ARTICLES / General /Careful
in the Kitchen /
By Jennifer Bradley, Staff Writer
The U.S. Food and Drug Administration offers some
guidelines for proper food prep at home. First,
“clean.” Wash hands and surfaces often and well.
Bacteria can be found throughout a kitchen,
including on utensils, cutting boards, sponges and
countertops. Use warm water and soap for all washing
of hands and cooking supplies. When cutting boards
develop worn and hard to clean surfaces, they should
be replaced. A loved one may consider paper towels
just extra waste, but they are very good at
preventing bacteria buildup.
Next, “separate.” Cross-contamination is how
bacteria is spread, especially when handling raw
meat, poultry and seafood. Separate these
foods from other foods in a shopping cart and also
in the refrigerator. Use different cutting boards
for them as well. Wash utensils and other dishes
after coming in contact with raw meat, poultry,
seafood, eggs and unwashed fresh produce. A big
“no-no” is putting cooked food on the same plate the
raw was on previously. Bacterial residue on the
plate could contaminate the cooked food.
After separating, “cook” foods to proper
temperatures. The FDA explains that foods are cooked
safely when heated for a long enough time and at a
high enough temperature to kill the harmful
bacteria. There are many guidelines available for
temperatures to watch for when cooking a variety of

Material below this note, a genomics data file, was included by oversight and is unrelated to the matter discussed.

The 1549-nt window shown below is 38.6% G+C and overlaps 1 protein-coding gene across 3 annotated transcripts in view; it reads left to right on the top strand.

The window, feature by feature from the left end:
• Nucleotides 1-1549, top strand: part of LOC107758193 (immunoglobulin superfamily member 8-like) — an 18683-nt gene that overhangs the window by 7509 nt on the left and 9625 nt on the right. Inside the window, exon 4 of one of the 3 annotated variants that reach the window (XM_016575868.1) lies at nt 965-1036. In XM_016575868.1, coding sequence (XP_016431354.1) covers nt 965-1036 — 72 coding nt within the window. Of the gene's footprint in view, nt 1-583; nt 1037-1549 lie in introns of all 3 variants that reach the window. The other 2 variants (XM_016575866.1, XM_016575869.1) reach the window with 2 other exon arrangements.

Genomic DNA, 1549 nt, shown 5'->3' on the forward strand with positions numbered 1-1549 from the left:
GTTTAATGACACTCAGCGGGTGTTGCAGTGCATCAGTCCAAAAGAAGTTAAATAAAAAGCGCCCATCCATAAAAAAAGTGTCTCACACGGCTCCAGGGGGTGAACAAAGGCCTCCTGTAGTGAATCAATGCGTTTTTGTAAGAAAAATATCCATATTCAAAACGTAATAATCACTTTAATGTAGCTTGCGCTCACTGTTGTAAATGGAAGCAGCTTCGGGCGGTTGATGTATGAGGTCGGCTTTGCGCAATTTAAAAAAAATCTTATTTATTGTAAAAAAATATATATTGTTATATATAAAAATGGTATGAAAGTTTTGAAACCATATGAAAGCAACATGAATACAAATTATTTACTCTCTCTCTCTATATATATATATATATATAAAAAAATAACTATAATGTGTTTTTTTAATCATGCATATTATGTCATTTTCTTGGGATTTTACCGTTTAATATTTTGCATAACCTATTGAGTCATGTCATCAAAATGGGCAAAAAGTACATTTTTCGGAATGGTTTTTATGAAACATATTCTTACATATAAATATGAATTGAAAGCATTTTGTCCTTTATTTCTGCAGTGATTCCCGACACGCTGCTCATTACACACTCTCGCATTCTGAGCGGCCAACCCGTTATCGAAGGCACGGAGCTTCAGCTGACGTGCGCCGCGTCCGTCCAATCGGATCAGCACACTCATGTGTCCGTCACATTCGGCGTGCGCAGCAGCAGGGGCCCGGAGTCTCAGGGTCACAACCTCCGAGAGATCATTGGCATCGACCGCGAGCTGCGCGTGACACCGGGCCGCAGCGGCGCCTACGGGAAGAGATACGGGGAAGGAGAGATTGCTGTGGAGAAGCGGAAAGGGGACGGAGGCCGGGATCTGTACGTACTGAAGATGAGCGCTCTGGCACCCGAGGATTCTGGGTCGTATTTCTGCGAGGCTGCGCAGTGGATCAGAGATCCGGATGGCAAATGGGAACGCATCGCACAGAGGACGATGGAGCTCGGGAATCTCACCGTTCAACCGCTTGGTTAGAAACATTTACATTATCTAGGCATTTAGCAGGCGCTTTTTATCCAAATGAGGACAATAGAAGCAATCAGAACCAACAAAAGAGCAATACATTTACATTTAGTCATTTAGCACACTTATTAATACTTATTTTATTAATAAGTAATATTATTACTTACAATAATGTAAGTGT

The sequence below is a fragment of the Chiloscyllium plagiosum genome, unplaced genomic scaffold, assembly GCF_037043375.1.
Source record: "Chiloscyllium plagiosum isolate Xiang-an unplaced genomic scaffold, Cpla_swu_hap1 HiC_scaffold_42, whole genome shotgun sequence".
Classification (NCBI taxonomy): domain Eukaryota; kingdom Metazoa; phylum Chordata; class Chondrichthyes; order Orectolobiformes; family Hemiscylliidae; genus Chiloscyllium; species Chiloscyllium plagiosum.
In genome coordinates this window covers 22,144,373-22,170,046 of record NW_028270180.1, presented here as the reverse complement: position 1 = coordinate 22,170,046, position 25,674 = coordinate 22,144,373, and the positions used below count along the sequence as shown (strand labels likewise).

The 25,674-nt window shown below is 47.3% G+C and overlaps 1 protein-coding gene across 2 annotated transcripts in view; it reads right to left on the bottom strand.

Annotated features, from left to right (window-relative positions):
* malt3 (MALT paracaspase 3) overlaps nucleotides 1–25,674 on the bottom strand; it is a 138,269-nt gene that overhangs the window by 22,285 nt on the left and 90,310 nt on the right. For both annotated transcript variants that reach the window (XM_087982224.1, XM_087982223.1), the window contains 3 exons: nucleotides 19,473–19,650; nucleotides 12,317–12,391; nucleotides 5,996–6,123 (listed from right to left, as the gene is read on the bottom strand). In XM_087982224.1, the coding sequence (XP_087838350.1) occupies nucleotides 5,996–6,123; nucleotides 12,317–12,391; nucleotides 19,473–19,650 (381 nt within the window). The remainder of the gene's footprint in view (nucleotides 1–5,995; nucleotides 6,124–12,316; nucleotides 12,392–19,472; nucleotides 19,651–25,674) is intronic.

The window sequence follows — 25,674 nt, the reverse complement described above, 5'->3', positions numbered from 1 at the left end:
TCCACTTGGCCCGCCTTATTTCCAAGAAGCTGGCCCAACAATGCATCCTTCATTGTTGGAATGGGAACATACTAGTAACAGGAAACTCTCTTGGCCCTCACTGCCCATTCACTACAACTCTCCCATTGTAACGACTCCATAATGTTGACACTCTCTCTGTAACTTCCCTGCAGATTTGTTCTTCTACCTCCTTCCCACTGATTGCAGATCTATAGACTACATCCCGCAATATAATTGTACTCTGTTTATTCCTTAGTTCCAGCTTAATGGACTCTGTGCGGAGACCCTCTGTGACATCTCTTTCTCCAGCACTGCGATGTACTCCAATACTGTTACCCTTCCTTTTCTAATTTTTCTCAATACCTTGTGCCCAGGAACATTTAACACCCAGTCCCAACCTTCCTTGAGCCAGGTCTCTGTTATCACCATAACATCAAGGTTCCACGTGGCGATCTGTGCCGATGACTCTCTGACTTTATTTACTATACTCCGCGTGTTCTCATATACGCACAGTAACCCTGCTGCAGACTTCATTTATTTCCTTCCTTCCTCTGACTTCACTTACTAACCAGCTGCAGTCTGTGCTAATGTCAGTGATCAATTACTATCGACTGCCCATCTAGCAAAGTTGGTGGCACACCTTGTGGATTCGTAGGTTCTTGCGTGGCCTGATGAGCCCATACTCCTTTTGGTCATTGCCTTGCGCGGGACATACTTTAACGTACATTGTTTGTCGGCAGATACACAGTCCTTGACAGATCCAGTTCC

Finally, the FDA advises seniors to “chill,” and
not in the way a teenager would mean! While stored
at room temperature, bacteria in food may double
every 20 minutes. Caregivers should teach a loved
one to refrigerate foods quickly to keep bacteria at
bay. Many people believe it’s not good to put hot
food in a refrigerator, but the FDA says it keeps a
person safe to do so.
With some simple guidelines, a caregiver can show
their loved one how to eat safely at home and avoid
problems down the road.
The McDonald’s trend hit the United States in the
late 1950s, and has grown into a full-blown way of
life since then. No longer is eating out a “treat”
for a special occasion, such as a birthday,
anniversary or first date. Sure, people may still
dine at a fancier restaurant for those times, but
grabbing a sandwich or salad is a regular habit.
Today, nearly 50 percent of the money spent on food
goes toward meals that other people prepare.